This constitutional recognition and protection has over the years yielded various other pro-queer laws and government policies, including the Alteration of Sex Description and Sex Status Act, 2003 (Act No 49 of 2003), allowing individuals to change, under certain conditions, their sex recorded in the population registry; and the Civil Union Act, which came into effect on 30 November 2006, recognising same-sex marriages, extending the common law definition of marriage to include same-sex spouses, and allowing same-sex spouses to enjoy joint and stepchild adoption since 2002.
We should also reflect on the huge numbers of Pride events that have erupted over the last 10 years. This has become an important franchise of the commemoration of the inaugural Pride as led by Struggle icon and father of the South African gay rights movement, Simon Tseko “Abuti” Nkoli, alongside other activists including Dr Beverly Ditsie and retired Constitutional Court Judge Edwin Cameron.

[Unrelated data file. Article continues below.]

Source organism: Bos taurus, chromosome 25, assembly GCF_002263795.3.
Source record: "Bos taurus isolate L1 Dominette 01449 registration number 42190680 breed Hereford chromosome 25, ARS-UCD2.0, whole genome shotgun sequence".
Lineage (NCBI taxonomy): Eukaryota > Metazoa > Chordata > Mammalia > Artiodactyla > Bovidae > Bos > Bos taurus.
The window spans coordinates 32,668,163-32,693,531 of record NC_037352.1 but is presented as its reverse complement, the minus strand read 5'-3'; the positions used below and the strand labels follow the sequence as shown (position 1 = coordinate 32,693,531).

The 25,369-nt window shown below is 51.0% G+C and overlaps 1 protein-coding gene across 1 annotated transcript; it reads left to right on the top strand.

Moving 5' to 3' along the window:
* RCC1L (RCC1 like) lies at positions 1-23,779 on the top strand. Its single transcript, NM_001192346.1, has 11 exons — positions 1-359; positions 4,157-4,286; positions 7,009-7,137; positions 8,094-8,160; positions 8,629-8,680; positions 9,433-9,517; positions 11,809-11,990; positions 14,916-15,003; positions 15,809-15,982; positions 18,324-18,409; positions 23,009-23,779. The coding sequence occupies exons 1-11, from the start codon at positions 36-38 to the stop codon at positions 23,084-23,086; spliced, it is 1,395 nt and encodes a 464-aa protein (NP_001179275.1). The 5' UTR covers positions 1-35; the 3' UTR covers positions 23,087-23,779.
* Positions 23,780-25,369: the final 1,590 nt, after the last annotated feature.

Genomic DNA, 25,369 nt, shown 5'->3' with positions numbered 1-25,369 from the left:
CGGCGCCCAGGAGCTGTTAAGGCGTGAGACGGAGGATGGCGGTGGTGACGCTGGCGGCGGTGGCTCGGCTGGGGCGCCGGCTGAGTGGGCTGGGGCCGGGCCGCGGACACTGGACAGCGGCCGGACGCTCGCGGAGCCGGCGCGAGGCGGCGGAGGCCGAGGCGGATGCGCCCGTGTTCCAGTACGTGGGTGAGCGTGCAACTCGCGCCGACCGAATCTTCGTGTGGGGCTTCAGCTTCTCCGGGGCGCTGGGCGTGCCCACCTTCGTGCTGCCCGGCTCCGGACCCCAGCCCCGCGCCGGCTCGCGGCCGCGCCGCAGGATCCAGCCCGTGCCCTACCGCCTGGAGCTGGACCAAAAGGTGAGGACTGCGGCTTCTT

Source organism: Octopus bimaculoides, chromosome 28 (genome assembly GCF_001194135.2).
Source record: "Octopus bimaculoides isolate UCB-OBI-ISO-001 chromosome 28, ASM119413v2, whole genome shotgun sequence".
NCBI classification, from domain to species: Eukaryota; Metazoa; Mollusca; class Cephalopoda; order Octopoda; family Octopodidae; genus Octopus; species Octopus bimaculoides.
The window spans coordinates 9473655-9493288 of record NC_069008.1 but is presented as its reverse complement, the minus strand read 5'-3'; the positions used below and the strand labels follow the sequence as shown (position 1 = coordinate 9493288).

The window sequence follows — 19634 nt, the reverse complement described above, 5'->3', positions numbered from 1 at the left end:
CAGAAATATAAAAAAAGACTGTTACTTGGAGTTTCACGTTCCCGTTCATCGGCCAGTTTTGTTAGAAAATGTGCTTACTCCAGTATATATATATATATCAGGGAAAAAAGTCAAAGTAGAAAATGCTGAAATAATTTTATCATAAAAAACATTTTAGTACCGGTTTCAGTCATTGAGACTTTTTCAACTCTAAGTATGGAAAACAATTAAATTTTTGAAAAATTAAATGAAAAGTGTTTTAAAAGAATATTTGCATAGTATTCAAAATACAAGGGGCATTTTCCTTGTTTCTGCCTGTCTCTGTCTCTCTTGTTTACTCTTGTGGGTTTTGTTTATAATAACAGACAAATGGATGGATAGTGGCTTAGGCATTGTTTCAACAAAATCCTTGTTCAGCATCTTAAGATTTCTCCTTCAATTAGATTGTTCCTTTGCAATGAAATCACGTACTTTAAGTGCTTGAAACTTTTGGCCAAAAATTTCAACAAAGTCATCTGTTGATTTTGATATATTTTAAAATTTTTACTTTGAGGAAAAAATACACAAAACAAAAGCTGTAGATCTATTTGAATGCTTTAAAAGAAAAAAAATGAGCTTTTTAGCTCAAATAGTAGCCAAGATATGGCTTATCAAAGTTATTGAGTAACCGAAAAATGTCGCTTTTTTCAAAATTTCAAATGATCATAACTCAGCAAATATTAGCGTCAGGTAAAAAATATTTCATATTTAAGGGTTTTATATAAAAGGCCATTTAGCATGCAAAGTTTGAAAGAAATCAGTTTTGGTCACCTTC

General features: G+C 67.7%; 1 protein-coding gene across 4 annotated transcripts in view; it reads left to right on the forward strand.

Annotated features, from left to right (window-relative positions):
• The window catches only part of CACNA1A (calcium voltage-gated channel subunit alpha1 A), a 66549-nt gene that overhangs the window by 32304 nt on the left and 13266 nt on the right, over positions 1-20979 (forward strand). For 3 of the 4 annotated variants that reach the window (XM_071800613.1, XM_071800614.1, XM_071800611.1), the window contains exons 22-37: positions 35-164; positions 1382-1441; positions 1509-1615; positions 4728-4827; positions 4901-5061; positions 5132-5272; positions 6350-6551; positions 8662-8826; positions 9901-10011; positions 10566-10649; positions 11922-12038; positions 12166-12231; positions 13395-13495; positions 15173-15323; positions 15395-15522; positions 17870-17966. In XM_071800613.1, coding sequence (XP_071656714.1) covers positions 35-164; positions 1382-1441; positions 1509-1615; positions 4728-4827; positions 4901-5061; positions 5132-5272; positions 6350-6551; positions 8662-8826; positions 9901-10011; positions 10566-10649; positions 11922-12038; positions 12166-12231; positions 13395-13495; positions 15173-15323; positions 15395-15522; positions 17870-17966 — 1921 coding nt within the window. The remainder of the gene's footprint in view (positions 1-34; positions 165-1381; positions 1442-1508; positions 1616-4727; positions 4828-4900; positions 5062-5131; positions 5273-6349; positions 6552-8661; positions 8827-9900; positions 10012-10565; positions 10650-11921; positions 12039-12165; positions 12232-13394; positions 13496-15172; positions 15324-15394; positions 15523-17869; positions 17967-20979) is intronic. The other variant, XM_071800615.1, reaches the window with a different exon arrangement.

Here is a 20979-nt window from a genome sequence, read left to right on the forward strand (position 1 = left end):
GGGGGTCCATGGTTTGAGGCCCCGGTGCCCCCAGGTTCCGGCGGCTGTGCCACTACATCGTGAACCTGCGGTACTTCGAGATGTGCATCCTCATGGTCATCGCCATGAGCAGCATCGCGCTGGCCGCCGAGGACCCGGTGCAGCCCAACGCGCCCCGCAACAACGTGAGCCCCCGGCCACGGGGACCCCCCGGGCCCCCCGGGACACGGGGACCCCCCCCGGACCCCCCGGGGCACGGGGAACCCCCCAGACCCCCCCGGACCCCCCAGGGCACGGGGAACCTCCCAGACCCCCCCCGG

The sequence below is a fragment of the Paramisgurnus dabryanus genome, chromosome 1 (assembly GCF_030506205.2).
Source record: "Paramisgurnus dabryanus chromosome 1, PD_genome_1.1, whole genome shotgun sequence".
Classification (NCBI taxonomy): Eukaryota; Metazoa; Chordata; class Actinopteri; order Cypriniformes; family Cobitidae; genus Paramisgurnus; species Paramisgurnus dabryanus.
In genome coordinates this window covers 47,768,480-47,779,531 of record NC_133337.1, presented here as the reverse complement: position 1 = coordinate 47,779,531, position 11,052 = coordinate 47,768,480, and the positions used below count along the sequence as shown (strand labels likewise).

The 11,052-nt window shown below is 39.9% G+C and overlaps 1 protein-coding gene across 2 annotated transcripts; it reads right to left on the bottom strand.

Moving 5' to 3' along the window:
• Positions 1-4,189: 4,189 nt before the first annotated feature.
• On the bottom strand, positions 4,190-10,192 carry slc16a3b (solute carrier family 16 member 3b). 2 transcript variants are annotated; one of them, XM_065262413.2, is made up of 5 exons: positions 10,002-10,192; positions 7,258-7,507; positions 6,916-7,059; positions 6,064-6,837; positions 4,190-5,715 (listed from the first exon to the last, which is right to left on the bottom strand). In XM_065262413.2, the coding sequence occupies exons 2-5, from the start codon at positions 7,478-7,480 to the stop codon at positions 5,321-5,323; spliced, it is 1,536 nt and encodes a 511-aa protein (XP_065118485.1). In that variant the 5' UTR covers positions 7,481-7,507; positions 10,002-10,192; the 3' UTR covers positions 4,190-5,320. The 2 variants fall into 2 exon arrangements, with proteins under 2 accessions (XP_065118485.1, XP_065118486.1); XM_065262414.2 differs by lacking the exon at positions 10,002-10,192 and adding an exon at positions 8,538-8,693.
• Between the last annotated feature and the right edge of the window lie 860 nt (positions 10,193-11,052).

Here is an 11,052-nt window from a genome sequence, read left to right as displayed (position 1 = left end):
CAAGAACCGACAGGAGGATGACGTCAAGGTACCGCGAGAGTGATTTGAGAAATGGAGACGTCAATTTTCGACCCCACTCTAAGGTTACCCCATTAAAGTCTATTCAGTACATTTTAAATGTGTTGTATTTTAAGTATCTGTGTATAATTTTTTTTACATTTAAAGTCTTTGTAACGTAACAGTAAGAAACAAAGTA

Although Pride Month has been central in placing queer issues in the public discourse, it has also subjected members of the community to further discrimination, secondary victimisation and hate crimes. Since February of this year alone, 20 members of the community have been murdered in hate crimes across the country. However, this has not demoralised the community in its efforts to seek justice while advocating for visibility and representation using tools such as the media and through civil society, interest and advocacy groups.
Pride has in the last couple of years found itself in mainstream media content, and local productions are incorporating queer storylines that are now more accurate in representing the realities of trans and intersex persons in particular, but the LGBTIQ+ community in general. The idea of Pride is characterised by many dynamics, but representation remains critical. We all need to see ourselves or aspects of our reality portrayed accurately in the content we consume. Through representation we have seen tolerance and acceptance levels increase in many of our societies.
Political representation has been at the forefront of the contemporary queer struggle, this as an important vehicle to mainstreaming queer issues in the agenda of government and Parliament. Although the African National Congress has historically supported the community, it is only recently that the party has been seen to hoist the Pride flag, support Pride activities and speak out about this support through its president. This vocal stance has seen the likes of Minister Ronald Lamola recently attending and addressing Soweto Pride.